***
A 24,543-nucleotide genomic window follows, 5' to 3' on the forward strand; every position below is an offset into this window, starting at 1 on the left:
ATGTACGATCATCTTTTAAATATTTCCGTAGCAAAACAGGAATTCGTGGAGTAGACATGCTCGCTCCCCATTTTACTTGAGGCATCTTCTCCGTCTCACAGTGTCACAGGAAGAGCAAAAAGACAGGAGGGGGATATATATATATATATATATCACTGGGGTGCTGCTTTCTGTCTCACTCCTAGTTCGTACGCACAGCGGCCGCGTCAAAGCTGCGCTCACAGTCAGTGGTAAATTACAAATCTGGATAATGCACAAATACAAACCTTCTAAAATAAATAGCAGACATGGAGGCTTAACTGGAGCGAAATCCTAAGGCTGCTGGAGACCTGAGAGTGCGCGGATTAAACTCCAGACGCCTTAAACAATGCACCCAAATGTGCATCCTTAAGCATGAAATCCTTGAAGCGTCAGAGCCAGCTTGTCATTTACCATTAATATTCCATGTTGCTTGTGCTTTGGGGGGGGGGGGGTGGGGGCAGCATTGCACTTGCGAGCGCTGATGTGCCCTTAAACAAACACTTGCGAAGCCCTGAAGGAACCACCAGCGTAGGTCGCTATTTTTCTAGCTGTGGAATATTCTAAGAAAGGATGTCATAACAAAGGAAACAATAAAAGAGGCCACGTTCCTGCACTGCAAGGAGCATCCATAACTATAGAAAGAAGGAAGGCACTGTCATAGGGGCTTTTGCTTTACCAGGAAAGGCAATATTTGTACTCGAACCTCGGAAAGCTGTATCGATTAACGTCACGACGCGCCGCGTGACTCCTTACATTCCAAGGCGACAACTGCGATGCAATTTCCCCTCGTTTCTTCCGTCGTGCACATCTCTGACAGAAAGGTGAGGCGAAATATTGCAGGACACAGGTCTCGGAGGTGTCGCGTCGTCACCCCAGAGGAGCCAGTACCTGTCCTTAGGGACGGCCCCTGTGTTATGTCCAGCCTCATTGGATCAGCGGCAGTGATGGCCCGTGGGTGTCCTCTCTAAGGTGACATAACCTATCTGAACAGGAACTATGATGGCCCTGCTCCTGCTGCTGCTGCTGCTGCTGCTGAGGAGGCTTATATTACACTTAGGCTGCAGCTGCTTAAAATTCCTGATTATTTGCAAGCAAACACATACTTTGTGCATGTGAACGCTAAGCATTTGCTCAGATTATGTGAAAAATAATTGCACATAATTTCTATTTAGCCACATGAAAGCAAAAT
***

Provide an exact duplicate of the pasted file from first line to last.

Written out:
A 24,543-nucleotide genomic window follows, 5' to 3' on the forward strand; every position below is an offset into this window, starting at 1 on the left:
ATGTACGATCATCTTTTAAATATTTCCGTAGCAAAACAGGAATTCGTGGAGTAGACATGCTCGCTCCCCATTTTACTTGAGGCATCTTCTCCGTCTCACAGTGTCACAGGAAGAGCAAAAAGACAGGAGGGGGATATATATATATATATATATCACTGGGGTGCTGCTTTCTGTCTCACTCCTAGTTCGTACGCACAGCGGCCGCGTCAAAGCTGCGCTCACAGTCAGTGGTAAATTACAAATCTGGATAATGCACAAATACAAACCTTCTAAAATAAATAGCAGACATGGAGGCTTAACTGGAGCGAAATCCTAAGGCTGCTGGAGACCTGAGAGTGCGCGGATTAAACTCCAGACGCCTTAAACAATGCACCCAAATGTGCATCCTTAAGCATGAAATCCTTGAAGCGTCAGAGCCAGCTTGTCATTTACCATTAATATTCCATGTTGCTTGTGCTTTGGGGGGGGGGGGGTGGGGGCAGCATTGCACTTGCGAGCGCTGATGTGCCCTTAAACAAACACTTGCGAAGCCCTGAAGGAACCACCAGCGTAGGTCGCTATTTTTCTAGCTGTGGAATATTCTAAGAAAGGATGTCATAACAAAGGAAACAATAAAAGAGGCCACGTTCCTGCACTGCAAGGAGCATCCATAACTATAGAAAGAAGGAAGGCACTGTCATAGGGGCTTTTGCTTTACCAGGAAAGGCAATATTTGTACTCGAACCTCGGAAAGCTGTATCGATTAACGTCACGACGCGCCGCGTGACTCCTTACATTCCAAGGCGACAACTGCGATGCAATTTCCCCTCGTTTCTTCCGTCGTGCACATCTCTGACAGAAAGGTGAGGCGAAATATTGCAGGACACAGGTCTCGGAGGTGTCGCGTCGTCACCCCAGAGGAGCCAGTACCTGTCCTTAGGGACGGCCCCTGTGTTATGTCCAGCCTCATTGGATCAGCGGCAGTGATGGCCCGTGGGTGTCCTCTCTAAGGTGACATAACCTATCTGAACAGGAACTATGATGGCCCTGCTCCTGCTGCTGCTGCTGCTGCTGCTGAGGAGGCTTATATTACACTTAGGCTGCAGCTGCTTAAAATTCCTGATTATTTGCAAGCAAACACATACTTTGTGCATGTGAACGCTAAGCATTTGCTCAGATTATGTGAAAAATAATTGCACATAATTTCTATTTAGCCACATGAAAGCAAAAT